– dirkk
    Commented Jul 16, 2015 at 11:35
  • 2
    tba.: The term "Gutmensch" is very often used by (radical) right-wing people in germany to discredit people participating in the help of refugees, are feminists, vegetarians, queer, environment-activists and so on. When used by these people is does not matter if the person which is called does moralize or not. It is just matters that the person does something to evolve society in the way the person which uses the word don't like. The term "Gutmensch" is used in most of the cases as a 4-letter-word against any kind of liberal activists. Commented Nov 2, 2015 at 9:38

13 Answers 13


Moralist reproduces the good denotation of gutmensch with a similar dark connotation:


1.0 A person who teaches or promotes morality.

1.1 A person given to moralizing.

Almost everyone considers their own morality to be good. Most consider their moral judgments to be superior, or at least on par with the best, but in the modern mind, a moralist is often portrayed with an irrational moral opinion used unsympathetically to cajole and coerce others into conformity against their will.

John Dewey: An Intellectual Portrait, by Sidney Hook, reveals the positive denotation of one who constructs a superior moral framework:

To those who know him by his less technical writings, John Dewey appears as a great moralist and educator.

In his introduction of The Unity of Plutarch's Work, Anastasios Nikolaidis used moralist with the dark connotations of irrationality and coercion:

These findings, however, do not entail that Plutarch was a crude moralist who stigmatized deeds and conducts, meted out prescriptions for correct ways of living or put forward ideal, and therefore unattainable, patterns of behaviour.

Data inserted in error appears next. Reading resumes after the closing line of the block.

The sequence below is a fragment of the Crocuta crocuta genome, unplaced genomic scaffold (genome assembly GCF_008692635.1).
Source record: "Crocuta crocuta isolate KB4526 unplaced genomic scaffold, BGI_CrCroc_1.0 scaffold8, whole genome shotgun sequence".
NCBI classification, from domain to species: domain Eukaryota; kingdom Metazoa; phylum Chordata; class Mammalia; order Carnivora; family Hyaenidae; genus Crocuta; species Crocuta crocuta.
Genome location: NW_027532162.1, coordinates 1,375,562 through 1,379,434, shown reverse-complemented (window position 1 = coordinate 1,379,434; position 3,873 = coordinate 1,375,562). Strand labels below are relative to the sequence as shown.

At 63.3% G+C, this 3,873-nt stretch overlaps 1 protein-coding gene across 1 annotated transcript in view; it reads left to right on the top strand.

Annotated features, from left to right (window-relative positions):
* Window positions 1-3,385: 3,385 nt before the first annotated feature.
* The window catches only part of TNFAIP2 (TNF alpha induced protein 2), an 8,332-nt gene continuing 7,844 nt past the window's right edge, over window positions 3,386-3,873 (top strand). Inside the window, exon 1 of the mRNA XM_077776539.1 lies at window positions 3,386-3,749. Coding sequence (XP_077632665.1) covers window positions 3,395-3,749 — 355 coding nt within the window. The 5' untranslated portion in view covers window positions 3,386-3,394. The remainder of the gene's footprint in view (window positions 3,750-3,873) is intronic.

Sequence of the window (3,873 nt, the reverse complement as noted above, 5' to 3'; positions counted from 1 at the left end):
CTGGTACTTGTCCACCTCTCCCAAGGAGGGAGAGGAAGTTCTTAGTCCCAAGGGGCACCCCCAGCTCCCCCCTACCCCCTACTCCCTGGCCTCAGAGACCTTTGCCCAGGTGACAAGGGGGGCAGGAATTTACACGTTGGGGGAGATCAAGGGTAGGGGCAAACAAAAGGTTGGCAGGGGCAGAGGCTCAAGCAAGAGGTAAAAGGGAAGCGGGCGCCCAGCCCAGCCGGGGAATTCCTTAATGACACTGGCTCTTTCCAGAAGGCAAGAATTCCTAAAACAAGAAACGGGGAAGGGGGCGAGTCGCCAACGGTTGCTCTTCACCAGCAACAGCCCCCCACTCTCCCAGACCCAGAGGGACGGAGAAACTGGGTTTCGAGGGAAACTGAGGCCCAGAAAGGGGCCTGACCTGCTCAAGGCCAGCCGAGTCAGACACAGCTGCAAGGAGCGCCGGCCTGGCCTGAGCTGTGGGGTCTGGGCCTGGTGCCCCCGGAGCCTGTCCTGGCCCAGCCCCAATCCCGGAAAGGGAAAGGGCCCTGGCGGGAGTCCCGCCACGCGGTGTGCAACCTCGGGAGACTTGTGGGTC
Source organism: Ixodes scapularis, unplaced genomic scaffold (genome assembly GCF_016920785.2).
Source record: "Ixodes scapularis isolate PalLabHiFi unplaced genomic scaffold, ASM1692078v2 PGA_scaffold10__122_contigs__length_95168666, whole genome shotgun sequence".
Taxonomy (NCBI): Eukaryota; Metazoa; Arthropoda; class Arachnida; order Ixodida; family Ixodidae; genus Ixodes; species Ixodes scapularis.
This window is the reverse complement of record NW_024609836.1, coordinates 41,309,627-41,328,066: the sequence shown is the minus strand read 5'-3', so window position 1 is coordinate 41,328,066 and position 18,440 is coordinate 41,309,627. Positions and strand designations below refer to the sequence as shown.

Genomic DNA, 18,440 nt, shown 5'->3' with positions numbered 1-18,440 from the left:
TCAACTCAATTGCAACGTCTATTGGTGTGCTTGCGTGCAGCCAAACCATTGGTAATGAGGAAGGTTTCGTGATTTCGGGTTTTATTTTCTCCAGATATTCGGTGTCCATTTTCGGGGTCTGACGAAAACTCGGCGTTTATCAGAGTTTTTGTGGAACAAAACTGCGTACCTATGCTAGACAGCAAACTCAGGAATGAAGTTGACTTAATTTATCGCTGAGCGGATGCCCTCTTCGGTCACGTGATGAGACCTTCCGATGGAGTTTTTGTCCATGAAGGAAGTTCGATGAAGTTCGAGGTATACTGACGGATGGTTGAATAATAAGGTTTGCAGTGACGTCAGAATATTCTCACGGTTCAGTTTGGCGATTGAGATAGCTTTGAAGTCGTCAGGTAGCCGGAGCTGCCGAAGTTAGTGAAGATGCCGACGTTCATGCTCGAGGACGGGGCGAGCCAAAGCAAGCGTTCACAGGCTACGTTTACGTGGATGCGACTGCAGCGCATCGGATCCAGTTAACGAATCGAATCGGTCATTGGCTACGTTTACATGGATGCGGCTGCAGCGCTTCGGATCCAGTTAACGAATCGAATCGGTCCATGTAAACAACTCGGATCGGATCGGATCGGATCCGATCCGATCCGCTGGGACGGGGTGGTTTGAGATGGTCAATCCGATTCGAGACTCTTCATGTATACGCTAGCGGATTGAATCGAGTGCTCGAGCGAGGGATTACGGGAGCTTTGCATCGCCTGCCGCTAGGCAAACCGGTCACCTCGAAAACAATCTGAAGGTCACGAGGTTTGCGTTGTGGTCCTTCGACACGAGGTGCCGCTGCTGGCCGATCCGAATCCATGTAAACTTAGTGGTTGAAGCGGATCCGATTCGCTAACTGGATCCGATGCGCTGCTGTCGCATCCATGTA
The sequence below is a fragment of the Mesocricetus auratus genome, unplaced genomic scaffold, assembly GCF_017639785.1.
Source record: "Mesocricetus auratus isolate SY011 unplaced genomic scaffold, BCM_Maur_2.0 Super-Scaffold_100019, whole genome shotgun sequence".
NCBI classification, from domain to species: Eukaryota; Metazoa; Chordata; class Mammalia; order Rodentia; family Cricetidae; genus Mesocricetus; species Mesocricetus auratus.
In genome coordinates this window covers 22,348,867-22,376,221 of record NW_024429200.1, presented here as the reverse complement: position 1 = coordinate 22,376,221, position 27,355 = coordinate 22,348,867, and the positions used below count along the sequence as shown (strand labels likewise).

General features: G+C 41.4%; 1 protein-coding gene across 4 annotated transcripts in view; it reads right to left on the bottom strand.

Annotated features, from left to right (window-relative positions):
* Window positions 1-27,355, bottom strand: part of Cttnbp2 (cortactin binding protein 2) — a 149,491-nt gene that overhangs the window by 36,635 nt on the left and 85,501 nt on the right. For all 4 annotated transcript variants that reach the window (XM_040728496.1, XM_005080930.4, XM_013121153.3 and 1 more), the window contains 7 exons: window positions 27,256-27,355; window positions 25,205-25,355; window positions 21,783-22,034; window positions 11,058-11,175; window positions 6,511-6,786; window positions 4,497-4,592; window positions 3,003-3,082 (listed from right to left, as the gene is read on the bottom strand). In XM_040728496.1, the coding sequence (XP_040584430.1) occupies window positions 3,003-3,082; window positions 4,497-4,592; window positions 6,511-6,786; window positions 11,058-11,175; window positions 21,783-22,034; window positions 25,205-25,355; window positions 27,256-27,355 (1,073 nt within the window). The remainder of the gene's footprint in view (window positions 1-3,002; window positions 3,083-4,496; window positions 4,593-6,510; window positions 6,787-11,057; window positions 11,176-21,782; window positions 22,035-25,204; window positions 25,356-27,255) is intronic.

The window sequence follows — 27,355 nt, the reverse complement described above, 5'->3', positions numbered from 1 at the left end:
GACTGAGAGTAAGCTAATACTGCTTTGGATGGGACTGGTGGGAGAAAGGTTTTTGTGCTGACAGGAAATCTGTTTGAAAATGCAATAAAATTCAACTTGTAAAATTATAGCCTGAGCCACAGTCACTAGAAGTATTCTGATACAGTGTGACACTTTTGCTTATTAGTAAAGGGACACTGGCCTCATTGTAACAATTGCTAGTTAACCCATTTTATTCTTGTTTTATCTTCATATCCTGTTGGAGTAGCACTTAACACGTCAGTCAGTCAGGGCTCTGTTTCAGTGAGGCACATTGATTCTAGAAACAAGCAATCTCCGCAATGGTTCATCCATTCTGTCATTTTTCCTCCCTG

Although the preacher from Nathaniel Hawthorne's The Scarlet Letter was predominantly a hypocrite, he was primarily a moralist, who struggled against his own gutmenschlich qualities at the expense of his secret mistress, Hester Prynne:

The days of the far-off future would toil onward, still with the same burden for her to take up, and bear along with her, but never to fling down; for the accumulating days, and added years, would pile up their misery upon the heap of shame. Throughout them all, giving up her individuality, she would become the general symbol at which the preacher and moralist might point, and in which they might vivify and embody their images of women's frailty and sinful passion. Thus the young and pure would be taught to look at her, with the scarlet letter flaming on her breast—at her, the child of honourable parents—at her, the mother of a babe that would hereafter be a woman—at her, who had once been innocent—as the figure, the body, the reality of sin. And over her grave, the infamy that she must carry thither would be her only monument.
Emphasis added

  • This answer is perfect. The double meaning, the irritating morality, the aspect of teaching, it's all there. But one thing I would like to ask. Is being a moralist a permanent occupation ? A "Gutmensch" that's like a hidden taint. You don't spot them right away. Unfortunately I think we're now in territory were even germans would be prone to disagree. This is probably already a personal interpretation of "Gutmensch". I will wait a few hours to give everyone a voice in this and unless a better translation is presented(which I doubt) I will accept this answer.
    – lhk
    Commented Jul 15, 2015 at 19:00
  • 1
    Thanks, lhk. I have observed a full gamut of moralists who can be evaluated on progressive scales in various dimensions: the rational > irrational scale, the amiable > belligerent scale, the sincere > hypocritical scale, amateur > professional scale. It seems the highly irrational, belligerent, hypocritical, professional moralist would be more undesirable, while the rational, amiable, sincere, amateur moralist would be a more welcome companion.